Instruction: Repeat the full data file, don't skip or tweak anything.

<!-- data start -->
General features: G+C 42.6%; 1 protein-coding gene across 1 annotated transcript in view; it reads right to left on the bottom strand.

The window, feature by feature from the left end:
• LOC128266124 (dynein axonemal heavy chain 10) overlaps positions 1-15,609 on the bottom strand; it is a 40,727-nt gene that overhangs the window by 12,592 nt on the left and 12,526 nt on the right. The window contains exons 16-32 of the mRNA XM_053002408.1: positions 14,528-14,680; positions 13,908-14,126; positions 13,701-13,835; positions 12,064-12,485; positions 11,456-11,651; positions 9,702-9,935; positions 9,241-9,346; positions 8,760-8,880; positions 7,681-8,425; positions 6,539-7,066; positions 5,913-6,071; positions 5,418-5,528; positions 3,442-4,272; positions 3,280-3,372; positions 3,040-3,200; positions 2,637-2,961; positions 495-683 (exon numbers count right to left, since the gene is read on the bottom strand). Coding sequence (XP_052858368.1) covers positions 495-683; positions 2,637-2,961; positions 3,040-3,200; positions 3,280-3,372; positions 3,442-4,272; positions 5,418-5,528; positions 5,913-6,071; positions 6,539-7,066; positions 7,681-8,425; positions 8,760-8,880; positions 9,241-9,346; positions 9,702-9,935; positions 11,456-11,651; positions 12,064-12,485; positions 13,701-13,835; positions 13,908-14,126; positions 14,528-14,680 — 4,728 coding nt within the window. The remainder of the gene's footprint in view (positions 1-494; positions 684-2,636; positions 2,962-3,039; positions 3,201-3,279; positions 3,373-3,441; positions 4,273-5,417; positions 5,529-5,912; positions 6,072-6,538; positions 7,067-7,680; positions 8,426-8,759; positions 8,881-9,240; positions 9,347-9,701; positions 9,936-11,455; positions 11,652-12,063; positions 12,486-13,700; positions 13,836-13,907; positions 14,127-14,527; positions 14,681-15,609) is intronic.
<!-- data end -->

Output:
General features: G+C 42.6%; 1 protein-coding gene across 1 annotated transcript in view; it reads right to left on the bottom strand.

The window, feature by feature from the left end:
• LOC128266124 (dynein axonemal heavy chain 10) overlaps positions 1-15,609 on the bottom strand; it is a 40,727-nt gene that overhangs the window by 12,592 nt on the left and 12,526 nt on the right. The window contains exons 16-32 of the mRNA XM_053002408.1: positions 14,528-14,680; positions 13,908-14,126; positions 13,701-13,835; positions 12,064-12,485; positions 11,456-11,651; positions 9,702-9,935; positions 9,241-9,346; positions 8,760-8,880; positions 7,681-8,425; positions 6,539-7,066; positions 5,913-6,071; positions 5,418-5,528; positions 3,442-4,272; positions 3,280-3,372; positions 3,040-3,200; positions 2,637-2,961; positions 495-683 (exon numbers count right to left, since the gene is read on the bottom strand). Coding sequence (XP_052858368.1) covers positions 495-683; positions 2,637-2,961; positions 3,040-3,200; positions 3,280-3,372; positions 3,442-4,272; positions 5,418-5,528; positions 5,913-6,071; positions 6,539-7,066; positions 7,681-8,425; positions 8,760-8,880; positions 9,241-9,346; positions 9,702-9,935; positions 11,456-11,651; positions 12,064-12,485; positions 13,701-13,835; positions 13,908-14,126; positions 14,528-14,680 — 4,728 coding nt within the window. The remainder of the gene's footprint in view (positions 1-494; positions 684-2,636; positions 2,962-3,039; positions 3,201-3,279; positions 3,373-3,441; positions 4,273-5,417; positions 5,529-5,912; positions 6,072-6,538; positions 7,067-7,680; positions 8,426-8,759; positions 8,881-9,240; positions 9,347-9,701; positions 9,936-11,455; positions 11,652-12,063; positions 12,486-13,700; positions 13,836-13,907; positions 14,127-14,527; positions 14,681-15,609) is intronic.